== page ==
Two swine flu cases won't be last in county, official says


Health officials at opposite ends of the state on Tuesday confirmed new cases of swine flu, including the first two in Clark County.

The Southern Nevada Health District confirmed new cases in an 11-year-old boy who has recovered and a 39-year-old woman who had been hospitalized for more than a week with a respiratory infection.

Citing patient privacy, health officials would not identify the boy's school or the hospital where the woman was being treated. But late Tuesday, a school district official confirmed that the boy attends Findlay Middle School in the northern part of the valley at 333 W. Tropical Parkway, near North Fifth Street and Centennial Parkway.

Also, Nellis Air Force Base officials said that the boy, a dependent of a military family, is not contagious.

"Further monitoring is no longer necessary," a base news release said, noting his recovery. "Additionally, to ensure the case was contained, medical officials tested family members ... with negative results for the virus."

In Washoe County, health officials said two relatives of a 2-year-old girl who had swine flu last week also were infected. All three were recovering at home.

The new confirmed cases bring the state's total to five, with seven more probable cases pending confirmation tests at the U.S. Centers for Disease Control and Prevention in Atlanta.

Health officials expect the pending cases will be confirmed as swine flu, also known as H1N1 flu, and more county residents probably will be infected.

"Swine flu is circulating in our community," said Brian Labus, the health district's chief epidemiologist. "These are not the last cases we'll find."

Health officials said they didn't know how the two local patients contracted the virus. They had no contact with sick people or traveled out of the country in the week before they fell ill, Labus said. Neither did the people they had been in contact with, he said.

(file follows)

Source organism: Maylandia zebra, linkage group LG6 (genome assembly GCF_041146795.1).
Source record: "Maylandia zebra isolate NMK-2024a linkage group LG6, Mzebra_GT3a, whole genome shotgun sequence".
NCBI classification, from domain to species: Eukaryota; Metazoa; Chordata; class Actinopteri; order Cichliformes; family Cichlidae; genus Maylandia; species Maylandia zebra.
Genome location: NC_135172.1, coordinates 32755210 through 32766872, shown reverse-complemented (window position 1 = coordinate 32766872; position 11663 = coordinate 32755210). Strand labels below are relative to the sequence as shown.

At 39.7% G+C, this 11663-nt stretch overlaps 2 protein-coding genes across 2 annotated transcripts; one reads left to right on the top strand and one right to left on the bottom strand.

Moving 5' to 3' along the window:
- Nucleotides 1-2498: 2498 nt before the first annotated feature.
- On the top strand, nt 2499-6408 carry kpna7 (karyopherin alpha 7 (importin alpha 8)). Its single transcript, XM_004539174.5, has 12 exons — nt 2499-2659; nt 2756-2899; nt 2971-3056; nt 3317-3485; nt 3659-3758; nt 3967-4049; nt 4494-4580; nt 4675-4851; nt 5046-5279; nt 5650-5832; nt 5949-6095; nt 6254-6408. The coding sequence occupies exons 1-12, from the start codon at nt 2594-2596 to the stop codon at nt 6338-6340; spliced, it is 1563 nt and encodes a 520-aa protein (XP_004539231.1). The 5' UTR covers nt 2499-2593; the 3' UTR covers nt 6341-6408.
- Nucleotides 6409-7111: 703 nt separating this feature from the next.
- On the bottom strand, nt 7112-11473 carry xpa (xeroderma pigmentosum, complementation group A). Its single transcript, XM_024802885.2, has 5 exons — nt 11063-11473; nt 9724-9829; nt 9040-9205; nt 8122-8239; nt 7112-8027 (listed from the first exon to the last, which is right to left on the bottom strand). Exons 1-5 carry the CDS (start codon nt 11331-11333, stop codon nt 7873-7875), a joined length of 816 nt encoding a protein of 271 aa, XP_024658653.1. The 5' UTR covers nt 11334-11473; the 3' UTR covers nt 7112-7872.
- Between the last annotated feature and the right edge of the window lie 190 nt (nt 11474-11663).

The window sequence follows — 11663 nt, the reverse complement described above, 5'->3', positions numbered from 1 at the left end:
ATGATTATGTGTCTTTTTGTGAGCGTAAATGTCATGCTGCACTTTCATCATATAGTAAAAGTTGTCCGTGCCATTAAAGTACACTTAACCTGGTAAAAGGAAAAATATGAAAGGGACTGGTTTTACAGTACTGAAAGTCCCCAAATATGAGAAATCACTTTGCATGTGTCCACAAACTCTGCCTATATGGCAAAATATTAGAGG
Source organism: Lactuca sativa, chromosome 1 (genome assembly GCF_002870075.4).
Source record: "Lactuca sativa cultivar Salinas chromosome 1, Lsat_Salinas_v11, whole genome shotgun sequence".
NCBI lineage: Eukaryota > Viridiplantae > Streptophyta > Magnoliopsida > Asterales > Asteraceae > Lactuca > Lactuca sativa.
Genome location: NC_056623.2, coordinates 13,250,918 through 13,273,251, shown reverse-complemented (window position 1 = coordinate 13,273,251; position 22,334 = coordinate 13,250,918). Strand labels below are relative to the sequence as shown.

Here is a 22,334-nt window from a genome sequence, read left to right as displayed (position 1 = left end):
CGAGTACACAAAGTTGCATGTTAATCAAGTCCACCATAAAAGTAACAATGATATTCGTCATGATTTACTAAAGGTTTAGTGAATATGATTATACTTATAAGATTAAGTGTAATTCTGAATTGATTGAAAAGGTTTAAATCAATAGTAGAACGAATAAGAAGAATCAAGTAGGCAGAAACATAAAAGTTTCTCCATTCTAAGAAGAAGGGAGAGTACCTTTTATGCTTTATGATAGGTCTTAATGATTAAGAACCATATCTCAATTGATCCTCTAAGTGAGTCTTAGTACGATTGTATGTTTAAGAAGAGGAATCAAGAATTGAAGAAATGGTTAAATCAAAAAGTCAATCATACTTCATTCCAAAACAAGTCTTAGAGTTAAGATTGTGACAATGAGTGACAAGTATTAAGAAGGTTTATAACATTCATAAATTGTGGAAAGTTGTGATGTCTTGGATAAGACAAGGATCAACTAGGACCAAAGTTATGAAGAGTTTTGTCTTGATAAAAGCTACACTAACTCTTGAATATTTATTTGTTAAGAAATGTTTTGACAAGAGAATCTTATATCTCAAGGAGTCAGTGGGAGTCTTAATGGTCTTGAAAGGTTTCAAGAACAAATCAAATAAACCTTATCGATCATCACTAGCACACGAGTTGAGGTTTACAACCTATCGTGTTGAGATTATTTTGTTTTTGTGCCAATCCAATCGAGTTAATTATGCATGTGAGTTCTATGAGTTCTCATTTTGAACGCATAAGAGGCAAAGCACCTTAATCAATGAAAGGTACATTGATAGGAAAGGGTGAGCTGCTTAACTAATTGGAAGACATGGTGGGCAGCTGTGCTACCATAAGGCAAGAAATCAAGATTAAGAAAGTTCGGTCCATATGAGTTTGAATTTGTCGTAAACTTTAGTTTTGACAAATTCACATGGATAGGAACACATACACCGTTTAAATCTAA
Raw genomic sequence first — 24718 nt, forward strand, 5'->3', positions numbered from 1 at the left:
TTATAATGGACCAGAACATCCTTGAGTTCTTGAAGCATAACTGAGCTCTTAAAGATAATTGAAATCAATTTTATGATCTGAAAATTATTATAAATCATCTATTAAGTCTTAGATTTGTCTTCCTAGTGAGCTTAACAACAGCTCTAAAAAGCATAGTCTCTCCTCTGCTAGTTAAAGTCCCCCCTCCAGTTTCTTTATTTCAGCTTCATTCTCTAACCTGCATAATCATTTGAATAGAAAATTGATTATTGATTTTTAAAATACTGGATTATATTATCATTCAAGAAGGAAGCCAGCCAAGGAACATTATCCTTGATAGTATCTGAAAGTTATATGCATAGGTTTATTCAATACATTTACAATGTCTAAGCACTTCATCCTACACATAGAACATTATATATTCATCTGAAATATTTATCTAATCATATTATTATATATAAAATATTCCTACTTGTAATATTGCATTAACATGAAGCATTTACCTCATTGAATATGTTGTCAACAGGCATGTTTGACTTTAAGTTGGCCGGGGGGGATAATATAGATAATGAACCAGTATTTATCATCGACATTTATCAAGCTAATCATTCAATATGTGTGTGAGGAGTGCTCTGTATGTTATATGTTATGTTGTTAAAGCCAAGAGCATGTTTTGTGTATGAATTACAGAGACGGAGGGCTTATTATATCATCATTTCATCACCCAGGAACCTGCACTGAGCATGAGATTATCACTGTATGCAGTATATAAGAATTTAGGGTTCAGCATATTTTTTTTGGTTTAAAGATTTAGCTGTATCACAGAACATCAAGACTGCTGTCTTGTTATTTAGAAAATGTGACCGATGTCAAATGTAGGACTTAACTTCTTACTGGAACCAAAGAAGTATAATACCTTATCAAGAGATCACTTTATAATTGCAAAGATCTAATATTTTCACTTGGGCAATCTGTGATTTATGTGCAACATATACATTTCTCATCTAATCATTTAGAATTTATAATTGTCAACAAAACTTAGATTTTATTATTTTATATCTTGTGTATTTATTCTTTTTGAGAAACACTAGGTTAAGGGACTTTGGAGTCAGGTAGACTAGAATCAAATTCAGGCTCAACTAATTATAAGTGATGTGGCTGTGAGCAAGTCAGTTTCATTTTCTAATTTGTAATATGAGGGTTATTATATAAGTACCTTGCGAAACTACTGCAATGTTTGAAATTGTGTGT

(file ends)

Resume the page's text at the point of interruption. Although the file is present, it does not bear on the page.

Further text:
The woman had been hospitalized since April 24 with a serious respiratory infection, but her condition was improving, said Dr. John Middaugh, the health district's community health director.

The boy suffered a mild bout of the flu that lasted about 10 days, said Dr. Lawrence Sands, the district's chief health officer.

Clark County School District Superintendant Walt Rulffes said school officials were monitoring student absences and illnesses for signs of a spreading outbreak but have found nothing unusual.

The district released a letter explaining the situation on Tuesday, the same day federal health officials changed their advice for closing schools nationwide.

The CDC previously had recommended schools close for two weeks if a student contracted swine flu, and more than 700 schools across the country closed in recent weeks for flu-related reasons.

CDC officials said the swine flu had been milder than expected, and school closures left many parents scrambling to find child care alternatives.

Local health officials expected to see more swine flu cases and possibly deaths, but residents shouldn't panic, health officials said.

"It is not surprising and not cause for alarm," Sands said.

"There is no evidence at this time it is causing more illness or more severe illness than the seasonal flu strain," he added.

The swine flu virus is similar to the typical flu viruses that kill an estimated 36,000 Americans and send 200,000 others to the hospital each year, he said.

In Clark County, about 230 people die each year from seasonal flu, he said.

Although some patients might experience serious illness that requires hospitalization, others might be sick a couple of days and return to normal without any medical treatment, he said.

People can help prevent infection by washing their hands frequently, covering their mouths and noses when sneezing or coughing, and staying home when they feel flulike symptoms.

Review-Journal staff writers Ed Vogel and Jim Haug and The Associated Press contributed to this report. Contact reporter Brian Haynes at bhaynes@reviewjournal. com or 702-383-0281.

 

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